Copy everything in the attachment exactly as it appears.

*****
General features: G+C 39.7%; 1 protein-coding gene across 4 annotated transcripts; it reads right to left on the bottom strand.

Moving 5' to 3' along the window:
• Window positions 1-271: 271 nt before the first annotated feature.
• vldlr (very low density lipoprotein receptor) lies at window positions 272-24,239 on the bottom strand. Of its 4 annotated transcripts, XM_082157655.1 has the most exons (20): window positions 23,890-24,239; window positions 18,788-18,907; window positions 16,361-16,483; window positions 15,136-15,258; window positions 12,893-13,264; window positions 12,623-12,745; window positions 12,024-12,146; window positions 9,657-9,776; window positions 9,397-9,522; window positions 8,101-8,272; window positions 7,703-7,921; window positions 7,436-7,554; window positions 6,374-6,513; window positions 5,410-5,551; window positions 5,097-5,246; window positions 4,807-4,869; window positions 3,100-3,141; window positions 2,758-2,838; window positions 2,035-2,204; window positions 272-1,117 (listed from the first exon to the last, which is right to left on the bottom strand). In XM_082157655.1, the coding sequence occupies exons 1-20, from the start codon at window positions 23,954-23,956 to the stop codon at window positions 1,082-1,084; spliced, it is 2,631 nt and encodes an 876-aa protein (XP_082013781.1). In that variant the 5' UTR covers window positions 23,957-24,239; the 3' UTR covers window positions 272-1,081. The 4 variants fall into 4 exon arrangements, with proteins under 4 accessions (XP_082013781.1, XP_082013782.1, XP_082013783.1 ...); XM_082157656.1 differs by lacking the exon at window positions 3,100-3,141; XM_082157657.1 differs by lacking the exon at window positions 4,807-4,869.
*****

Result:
General features: G+C 39.7%; 1 protein-coding gene across 4 annotated transcripts; it reads right to left on the bottom strand.

Moving 5' to 3' along the window:
• Window positions 1-271: 271 nt before the first annotated feature.
• vldlr (very low density lipoprotein receptor) lies at window positions 272-24,239 on the bottom strand. Of its 4 annotated transcripts, XM_082157655.1 has the most exons (20): window positions 23,890-24,239; window positions 18,788-18,907; window positions 16,361-16,483; window positions 15,136-15,258; window positions 12,893-13,264; window positions 12,623-12,745; window positions 12,024-12,146; window positions 9,657-9,776; window positions 9,397-9,522; window positions 8,101-8,272; window positions 7,703-7,921; window positions 7,436-7,554; window positions 6,374-6,513; window positions 5,410-5,551; window positions 5,097-5,246; window positions 4,807-4,869; window positions 3,100-3,141; window positions 2,758-2,838; window positions 2,035-2,204; window positions 272-1,117 (listed from the first exon to the last, which is right to left on the bottom strand). In XM_082157655.1, the coding sequence occupies exons 1-20, from the start codon at window positions 23,954-23,956 to the stop codon at window positions 1,082-1,084; spliced, it is 2,631 nt and encodes an 876-aa protein (XP_082013781.1). In that variant the 5' UTR covers window positions 23,957-24,239; the 3' UTR covers window positions 272-1,081. The 4 variants fall into 4 exon arrangements, with proteins under 4 accessions (XP_082013781.1, XP_082013782.1, XP_082013783.1 ...); XM_082157656.1 differs by lacking the exon at window positions 3,100-3,141; XM_082157657.1 differs by lacking the exon at window positions 4,807-4,869.